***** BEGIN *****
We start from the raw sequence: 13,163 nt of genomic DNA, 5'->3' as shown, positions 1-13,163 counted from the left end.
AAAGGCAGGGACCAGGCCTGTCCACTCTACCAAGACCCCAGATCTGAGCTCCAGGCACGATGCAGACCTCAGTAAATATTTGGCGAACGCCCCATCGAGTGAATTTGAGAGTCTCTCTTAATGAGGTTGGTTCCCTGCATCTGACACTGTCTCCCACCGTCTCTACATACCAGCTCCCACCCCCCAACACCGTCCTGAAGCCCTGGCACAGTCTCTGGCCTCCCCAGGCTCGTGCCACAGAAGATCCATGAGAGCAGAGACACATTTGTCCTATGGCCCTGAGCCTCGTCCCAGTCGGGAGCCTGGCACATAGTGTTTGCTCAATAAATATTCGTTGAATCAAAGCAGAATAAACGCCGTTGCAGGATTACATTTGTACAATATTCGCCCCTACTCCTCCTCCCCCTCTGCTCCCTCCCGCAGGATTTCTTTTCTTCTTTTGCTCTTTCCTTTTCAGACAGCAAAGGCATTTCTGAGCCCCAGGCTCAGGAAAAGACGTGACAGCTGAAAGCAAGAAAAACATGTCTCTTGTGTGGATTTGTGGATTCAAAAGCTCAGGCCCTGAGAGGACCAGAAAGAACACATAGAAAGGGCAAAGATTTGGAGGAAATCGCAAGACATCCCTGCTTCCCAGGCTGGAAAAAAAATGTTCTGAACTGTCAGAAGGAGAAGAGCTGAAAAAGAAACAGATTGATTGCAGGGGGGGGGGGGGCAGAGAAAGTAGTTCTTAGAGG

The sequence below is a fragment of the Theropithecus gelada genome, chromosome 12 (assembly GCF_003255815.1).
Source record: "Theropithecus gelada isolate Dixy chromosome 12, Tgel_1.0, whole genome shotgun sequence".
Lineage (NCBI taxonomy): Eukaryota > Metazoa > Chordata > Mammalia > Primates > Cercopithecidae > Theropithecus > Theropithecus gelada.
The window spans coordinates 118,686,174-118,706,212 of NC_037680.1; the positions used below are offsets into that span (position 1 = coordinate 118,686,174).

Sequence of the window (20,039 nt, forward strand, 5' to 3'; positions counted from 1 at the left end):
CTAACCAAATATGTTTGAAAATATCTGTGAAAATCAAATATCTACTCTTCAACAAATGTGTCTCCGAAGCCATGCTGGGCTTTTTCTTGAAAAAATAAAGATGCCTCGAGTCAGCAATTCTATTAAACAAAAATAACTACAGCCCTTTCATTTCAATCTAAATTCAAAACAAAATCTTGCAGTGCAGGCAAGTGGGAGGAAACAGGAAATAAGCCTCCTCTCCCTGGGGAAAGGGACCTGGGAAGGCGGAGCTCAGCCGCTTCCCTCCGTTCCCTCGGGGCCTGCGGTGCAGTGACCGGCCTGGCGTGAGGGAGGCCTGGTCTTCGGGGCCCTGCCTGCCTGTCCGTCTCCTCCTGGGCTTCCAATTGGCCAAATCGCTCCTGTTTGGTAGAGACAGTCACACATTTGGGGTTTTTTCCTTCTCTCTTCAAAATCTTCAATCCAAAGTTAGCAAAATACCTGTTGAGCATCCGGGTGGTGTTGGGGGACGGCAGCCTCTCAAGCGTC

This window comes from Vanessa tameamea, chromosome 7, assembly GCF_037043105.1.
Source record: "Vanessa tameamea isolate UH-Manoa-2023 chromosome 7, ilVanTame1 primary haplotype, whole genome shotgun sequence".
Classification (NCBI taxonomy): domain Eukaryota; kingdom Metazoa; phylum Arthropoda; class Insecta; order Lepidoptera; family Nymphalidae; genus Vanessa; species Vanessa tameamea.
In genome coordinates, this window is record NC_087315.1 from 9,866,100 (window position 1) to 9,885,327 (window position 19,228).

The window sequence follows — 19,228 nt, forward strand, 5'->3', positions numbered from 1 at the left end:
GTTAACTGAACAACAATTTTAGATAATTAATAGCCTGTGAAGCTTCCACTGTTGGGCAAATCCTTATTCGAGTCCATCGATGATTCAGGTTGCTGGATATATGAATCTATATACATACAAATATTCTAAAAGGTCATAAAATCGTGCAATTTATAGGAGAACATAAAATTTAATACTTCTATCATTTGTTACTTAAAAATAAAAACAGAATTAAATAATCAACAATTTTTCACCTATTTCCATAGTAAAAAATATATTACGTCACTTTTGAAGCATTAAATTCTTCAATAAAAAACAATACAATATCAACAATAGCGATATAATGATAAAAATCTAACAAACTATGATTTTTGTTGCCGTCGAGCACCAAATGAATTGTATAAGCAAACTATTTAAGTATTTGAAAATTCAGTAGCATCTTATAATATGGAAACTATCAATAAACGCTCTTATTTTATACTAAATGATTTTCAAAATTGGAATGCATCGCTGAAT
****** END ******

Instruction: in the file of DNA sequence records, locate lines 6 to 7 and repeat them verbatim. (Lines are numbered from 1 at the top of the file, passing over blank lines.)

The window spans coordinates 118,686,174-118,706,212 of NC_037680.1; the positions used below are offsets into that span (position 1 = coordinate 118,686,174).

Sequence of the window (20,039 nt, forward strand, 5' to 3'; positions counted from 1 at the left end):